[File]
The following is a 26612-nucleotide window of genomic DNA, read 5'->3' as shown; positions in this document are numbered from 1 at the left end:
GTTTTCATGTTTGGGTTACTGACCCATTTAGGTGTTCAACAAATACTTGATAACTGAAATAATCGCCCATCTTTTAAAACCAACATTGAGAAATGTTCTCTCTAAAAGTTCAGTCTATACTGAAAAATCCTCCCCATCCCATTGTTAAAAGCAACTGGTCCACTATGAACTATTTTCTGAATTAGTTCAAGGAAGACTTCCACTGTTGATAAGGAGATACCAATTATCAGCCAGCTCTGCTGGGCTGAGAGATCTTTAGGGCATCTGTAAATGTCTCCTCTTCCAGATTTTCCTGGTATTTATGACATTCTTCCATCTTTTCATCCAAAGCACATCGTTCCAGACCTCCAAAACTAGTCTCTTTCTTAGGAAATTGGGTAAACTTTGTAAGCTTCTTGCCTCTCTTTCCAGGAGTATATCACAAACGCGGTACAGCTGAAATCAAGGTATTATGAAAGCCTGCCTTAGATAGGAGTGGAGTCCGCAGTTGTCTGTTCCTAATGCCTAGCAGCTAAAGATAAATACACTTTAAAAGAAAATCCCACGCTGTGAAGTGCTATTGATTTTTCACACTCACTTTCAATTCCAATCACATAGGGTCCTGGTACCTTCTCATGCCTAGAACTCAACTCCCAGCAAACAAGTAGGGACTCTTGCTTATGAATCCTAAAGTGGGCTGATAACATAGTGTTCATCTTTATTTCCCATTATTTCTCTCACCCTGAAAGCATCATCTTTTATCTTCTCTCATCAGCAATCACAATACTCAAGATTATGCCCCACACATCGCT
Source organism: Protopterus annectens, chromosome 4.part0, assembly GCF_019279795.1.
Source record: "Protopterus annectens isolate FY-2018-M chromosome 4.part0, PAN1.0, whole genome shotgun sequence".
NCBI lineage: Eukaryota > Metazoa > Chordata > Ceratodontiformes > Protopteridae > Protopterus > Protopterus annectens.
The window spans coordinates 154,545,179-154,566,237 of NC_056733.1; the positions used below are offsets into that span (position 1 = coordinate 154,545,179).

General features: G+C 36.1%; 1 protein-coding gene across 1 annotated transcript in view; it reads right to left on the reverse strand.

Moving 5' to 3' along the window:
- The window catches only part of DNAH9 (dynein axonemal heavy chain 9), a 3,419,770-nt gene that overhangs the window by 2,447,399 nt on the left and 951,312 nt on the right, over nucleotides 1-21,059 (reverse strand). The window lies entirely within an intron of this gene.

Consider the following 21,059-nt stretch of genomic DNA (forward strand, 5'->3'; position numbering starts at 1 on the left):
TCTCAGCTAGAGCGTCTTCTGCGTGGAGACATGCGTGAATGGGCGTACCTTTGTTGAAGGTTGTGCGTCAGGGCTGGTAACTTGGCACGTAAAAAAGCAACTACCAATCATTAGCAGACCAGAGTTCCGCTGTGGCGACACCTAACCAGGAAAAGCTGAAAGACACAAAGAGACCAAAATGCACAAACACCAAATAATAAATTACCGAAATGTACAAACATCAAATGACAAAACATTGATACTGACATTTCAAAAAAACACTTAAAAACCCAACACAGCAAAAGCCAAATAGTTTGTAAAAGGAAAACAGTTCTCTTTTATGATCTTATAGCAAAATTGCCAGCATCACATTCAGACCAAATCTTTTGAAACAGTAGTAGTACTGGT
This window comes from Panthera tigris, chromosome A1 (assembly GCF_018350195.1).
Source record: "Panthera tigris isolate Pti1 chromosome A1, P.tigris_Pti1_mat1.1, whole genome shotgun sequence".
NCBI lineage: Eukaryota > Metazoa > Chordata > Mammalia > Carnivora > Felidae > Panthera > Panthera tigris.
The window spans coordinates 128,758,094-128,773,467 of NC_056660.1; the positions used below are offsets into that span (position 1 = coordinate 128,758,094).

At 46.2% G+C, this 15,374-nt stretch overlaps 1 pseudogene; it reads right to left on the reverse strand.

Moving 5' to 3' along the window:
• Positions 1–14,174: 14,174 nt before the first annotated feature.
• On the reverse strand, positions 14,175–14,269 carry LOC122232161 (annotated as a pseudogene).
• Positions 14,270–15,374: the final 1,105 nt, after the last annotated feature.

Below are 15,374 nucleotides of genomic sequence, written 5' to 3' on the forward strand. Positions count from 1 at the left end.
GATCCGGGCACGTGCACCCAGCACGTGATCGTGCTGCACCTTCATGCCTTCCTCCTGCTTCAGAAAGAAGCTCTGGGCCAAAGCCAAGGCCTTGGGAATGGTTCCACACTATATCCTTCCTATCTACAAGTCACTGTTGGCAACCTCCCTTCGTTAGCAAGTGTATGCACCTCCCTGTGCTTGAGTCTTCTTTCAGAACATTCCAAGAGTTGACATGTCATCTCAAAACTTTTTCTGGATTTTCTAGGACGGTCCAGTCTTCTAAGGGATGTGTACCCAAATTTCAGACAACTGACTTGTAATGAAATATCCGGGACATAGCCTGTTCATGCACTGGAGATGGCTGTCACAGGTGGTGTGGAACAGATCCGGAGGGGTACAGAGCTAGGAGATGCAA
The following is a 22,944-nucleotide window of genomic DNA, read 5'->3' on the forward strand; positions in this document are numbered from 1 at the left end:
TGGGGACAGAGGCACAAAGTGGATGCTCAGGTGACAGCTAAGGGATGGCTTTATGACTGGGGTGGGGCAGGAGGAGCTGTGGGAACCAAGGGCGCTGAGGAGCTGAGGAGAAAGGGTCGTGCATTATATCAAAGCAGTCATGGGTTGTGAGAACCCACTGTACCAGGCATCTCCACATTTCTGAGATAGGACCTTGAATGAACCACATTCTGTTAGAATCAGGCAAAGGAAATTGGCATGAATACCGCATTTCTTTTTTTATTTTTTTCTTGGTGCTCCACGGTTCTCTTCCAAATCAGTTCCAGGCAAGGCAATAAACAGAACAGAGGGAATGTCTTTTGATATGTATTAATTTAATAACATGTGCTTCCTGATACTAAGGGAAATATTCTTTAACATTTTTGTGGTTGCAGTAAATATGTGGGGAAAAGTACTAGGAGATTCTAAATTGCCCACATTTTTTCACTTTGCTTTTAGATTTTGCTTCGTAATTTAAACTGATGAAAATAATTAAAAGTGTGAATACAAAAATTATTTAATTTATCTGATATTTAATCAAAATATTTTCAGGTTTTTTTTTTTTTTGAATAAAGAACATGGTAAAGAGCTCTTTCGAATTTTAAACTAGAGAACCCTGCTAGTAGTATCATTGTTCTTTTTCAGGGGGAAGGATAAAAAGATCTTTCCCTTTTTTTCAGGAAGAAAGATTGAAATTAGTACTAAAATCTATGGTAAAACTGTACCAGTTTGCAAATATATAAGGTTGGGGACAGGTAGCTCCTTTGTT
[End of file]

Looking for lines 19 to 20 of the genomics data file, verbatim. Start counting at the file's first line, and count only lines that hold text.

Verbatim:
• On the reverse strand, positions 14,175–14,269 carry LOC122232161 (annotated as a pseudogene).
• Positions 14,270–15,374: the final 1,105 nt, after the last annotated feature.